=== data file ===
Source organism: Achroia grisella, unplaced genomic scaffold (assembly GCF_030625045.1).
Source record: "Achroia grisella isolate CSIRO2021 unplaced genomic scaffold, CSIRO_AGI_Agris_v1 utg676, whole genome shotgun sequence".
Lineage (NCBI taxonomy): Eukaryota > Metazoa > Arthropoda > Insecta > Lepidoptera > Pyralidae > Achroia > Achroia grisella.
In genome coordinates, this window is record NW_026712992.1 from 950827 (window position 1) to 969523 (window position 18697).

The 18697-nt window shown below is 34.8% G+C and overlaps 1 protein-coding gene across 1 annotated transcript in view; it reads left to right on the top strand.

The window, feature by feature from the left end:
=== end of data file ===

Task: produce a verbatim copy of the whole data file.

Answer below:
Source organism: Achroia grisella, unplaced genomic scaffold (assembly GCF_030625045.1).
Source record: "Achroia grisella isolate CSIRO2021 unplaced genomic scaffold, CSIRO_AGI_Agris_v1 utg676, whole genome shotgun sequence".
Lineage (NCBI taxonomy): Eukaryota > Metazoa > Arthropoda > Insecta > Lepidoptera > Pyralidae > Achroia > Achroia grisella.
In genome coordinates, this window is record NW_026712992.1 from 950827 (window position 1) to 969523 (window position 18697).

The 18697-nt window shown below is 34.8% G+C and overlaps 1 protein-coding gene across 1 annotated transcript in view; it reads left to right on the top strand.

The window, feature by feature from the left end: